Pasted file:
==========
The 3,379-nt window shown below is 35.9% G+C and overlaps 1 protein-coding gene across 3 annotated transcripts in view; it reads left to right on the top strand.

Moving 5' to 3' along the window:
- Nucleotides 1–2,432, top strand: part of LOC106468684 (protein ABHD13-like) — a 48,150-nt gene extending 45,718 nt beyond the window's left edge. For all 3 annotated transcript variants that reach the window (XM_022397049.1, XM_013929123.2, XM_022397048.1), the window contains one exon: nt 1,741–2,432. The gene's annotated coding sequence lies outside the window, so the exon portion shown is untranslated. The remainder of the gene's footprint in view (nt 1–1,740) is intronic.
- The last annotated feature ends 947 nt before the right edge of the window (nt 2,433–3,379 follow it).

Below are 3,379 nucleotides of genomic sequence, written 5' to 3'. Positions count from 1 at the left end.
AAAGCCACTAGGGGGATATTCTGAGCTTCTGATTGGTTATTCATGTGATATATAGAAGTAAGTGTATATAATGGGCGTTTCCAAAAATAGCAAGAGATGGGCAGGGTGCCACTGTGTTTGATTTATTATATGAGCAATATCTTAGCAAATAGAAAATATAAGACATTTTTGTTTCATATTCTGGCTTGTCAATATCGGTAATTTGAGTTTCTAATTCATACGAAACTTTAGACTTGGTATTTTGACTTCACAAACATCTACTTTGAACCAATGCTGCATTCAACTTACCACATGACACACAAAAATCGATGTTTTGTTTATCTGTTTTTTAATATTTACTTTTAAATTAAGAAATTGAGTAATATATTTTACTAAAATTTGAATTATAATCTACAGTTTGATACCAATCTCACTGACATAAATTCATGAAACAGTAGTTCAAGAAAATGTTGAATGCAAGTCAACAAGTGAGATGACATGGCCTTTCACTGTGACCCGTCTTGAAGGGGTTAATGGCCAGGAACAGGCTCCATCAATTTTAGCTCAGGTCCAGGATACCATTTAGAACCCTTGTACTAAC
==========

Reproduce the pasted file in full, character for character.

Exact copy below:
The 3,379-nt window shown below is 35.9% G+C and overlaps 1 protein-coding gene across 3 annotated transcripts in view; it reads left to right on the top strand.

Moving 5' to 3' along the window:
- Nucleotides 1–2,432, top strand: part of LOC106468684 (protein ABHD13-like) — a 48,150-nt gene extending 45,718 nt beyond the window's left edge. For all 3 annotated transcript variants that reach the window (XM_022397049.1, XM_013929123.2, XM_022397048.1), the window contains one exon: nt 1,741–2,432. The gene's annotated coding sequence lies outside the window, so the exon portion shown is untranslated. The remainder of the gene's footprint in view (nt 1–1,740) is intronic.
- The last annotated feature ends 947 nt before the right edge of the window (nt 2,433–3,379 follow it).

Below are 3,379 nucleotides of genomic sequence, written 5' to 3'. Positions count from 1 at the left end.
AAAGCCACTAGGGGGATATTCTGAGCTTCTGATTGGTTATTCATGTGATATATAGAAGTAAGTGTATATAATGGGCGTTTCCAAAAATAGCAAGAGATGGGCAGGGTGCCACTGTGTTTGATTTATTATATGAGCAATATCTTAGCAAATAGAAAATATAAGACATTTTTGTTTCATATTCTGGCTTGTCAATATCGGTAATTTGAGTTTCTAATTCATACGAAACTTTAGACTTGGTATTTTGACTTCACAAACATCTACTTTGAACCAATGCTGCATTCAACTTACCACATGACACACAAAAATCGATGTTTTGTTTATCTGTTTTTTAATATTTACTTTTAAATTAAGAAATTGAGTAATATATTTTACTAAAATTTGAATTATAATCTACAGTTTGATACCAATCTCACTGACATAAATTCATGAAACAGTAGTTCAAGAAAATGTTGAATGCAAGTCAACAAGTGAGATGACATGGCCTTTCACTGTGACCCGTCTTGAAGGGGTTAATGGCCAGGAACAGGCTCCATCAATTTTAGCTCAGGTCCAGGATACCATTTAGAACCCTTGTACTAAC